Most domestic flights will be suspended from March 27 until June 14, while its previously announced international ban will be in place from March 30 to June 14.

The remaining domestic flights will provide essential services, such as carrying critical freight.

“We are now facing what will be the biggest grounding of aircraft in this country’s history,” Virgin Australia chief executive Paul Scurrah said.

More than 125 planes in the Virgin fleet will be grounded from the end of this week.

Virgin’s announcement follows a decision by rival Qantas last week to stand down two-thirds of its 30000 workforce as it slashed capacity.

Casino firm stands down 8000 staff

The Star Entertainment Group has stood down 8,100 workers or 90 per cent of staff at its casino operations in Sydney, Gold Coast and Brisbane following government imposed bans on gatherings and non-essential services.

“The Star has taken a very difficult, but necessary, decision in relation to its workforce … these stand downs include senior management,” the company said in a release.

The Star has provided two weeks of paid pandemic leave and employees will be able to access any accrued annual and long service leave entitlements.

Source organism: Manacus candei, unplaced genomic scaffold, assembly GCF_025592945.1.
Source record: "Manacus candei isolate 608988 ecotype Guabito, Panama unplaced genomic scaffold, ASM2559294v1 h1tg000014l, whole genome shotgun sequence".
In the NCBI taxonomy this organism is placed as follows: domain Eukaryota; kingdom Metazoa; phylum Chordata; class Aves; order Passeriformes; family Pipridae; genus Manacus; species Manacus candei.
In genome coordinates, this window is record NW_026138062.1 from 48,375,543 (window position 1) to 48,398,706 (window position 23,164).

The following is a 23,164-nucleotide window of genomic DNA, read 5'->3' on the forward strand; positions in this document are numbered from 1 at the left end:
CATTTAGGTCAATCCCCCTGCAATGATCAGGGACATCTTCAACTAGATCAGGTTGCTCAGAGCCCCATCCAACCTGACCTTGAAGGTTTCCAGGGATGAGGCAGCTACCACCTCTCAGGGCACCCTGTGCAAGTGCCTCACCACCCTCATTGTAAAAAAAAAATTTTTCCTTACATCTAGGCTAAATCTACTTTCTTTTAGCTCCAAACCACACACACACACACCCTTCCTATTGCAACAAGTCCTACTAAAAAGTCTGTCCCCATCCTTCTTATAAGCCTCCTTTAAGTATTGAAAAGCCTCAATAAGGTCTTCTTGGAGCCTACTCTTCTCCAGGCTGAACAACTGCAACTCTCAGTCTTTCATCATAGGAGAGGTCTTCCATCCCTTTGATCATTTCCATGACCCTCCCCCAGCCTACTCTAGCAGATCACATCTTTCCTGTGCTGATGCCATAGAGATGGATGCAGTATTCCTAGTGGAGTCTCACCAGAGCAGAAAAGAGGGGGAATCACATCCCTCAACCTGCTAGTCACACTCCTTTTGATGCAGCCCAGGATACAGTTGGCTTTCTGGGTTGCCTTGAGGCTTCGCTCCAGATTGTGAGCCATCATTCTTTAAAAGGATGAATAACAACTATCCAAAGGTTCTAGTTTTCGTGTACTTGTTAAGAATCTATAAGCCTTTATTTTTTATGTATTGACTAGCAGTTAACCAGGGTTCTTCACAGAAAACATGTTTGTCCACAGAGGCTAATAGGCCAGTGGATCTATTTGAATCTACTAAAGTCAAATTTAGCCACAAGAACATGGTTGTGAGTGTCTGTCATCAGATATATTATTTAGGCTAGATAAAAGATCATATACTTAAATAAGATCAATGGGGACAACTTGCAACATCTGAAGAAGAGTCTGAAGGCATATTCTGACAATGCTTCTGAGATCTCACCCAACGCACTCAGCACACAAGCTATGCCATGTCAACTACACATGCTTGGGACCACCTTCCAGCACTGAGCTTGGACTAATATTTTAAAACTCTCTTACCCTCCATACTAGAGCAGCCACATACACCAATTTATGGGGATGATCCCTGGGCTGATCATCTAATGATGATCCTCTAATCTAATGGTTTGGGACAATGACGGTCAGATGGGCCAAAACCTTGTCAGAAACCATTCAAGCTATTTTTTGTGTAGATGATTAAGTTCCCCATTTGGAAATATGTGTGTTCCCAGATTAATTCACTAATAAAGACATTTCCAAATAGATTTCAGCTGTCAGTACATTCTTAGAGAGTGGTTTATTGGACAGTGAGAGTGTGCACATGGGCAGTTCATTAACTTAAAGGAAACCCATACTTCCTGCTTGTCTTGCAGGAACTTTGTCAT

It’s estimated that more than 800,000 jobs could be lost by the end of June and the unemployment rate reach 1.5 million as vast swathes of the Australian economy is shut down.

Olympics officially postponed

International Olympic Committee chief Thomas Bach says he and Japanese Prime Minister Shinzo Abe have not discussed the cost of postponing the Tokyo 2020 Olympic Games until 2021 due to the coronavirus as it is a “matter of saving lives”.

The July 24-August 9 event will be rescheduled for the summer of 2021 at the latest, as proof of victory over the coronavirus, the IOC and Tokyo 2020 organisers said in a joint statement, after an agreement between Bach and Abe.

“This is about protecting lives,” Bach told a conference call on Tuesday after his call with Abe triggered the first postponement of the Olympic Games in their 124-year history.

The precise dates for the new Games have not yet been determined.

Virgin stands down 80 per cent of workforce

Virgin Australia has stood down about 8000 of its 10,000 workers until at least the end of May and further slashed domestic flight capacity in the wake of the coronavirus border restrictions.

The airline on Wednesday said its domestic schedule would now be cut by 90 per cent, from last week’s 50 per cent reduction and it would also suspend all flights of its low-cost Tigerair Australia service.

Virgin said it would try and redeploy workers and encourage them to use leave, but leave without pay would be inevitable for many.

Most domestic flights will be suspended from March 27 until June 14, while its previously announced international ban will be in place from March 30 to June 14.

The remaining domestic flights will provide essential services, such as carrying critical freight.


Local updates and resources

SA Health:

National advice and information

Australian Government Coronavirus information hotline: 1800 020 080


Australian Government travel advice:

Check your symptoms

Free, government-funded, health advice:

– Reporting by InDaily staff, AAP and Reuters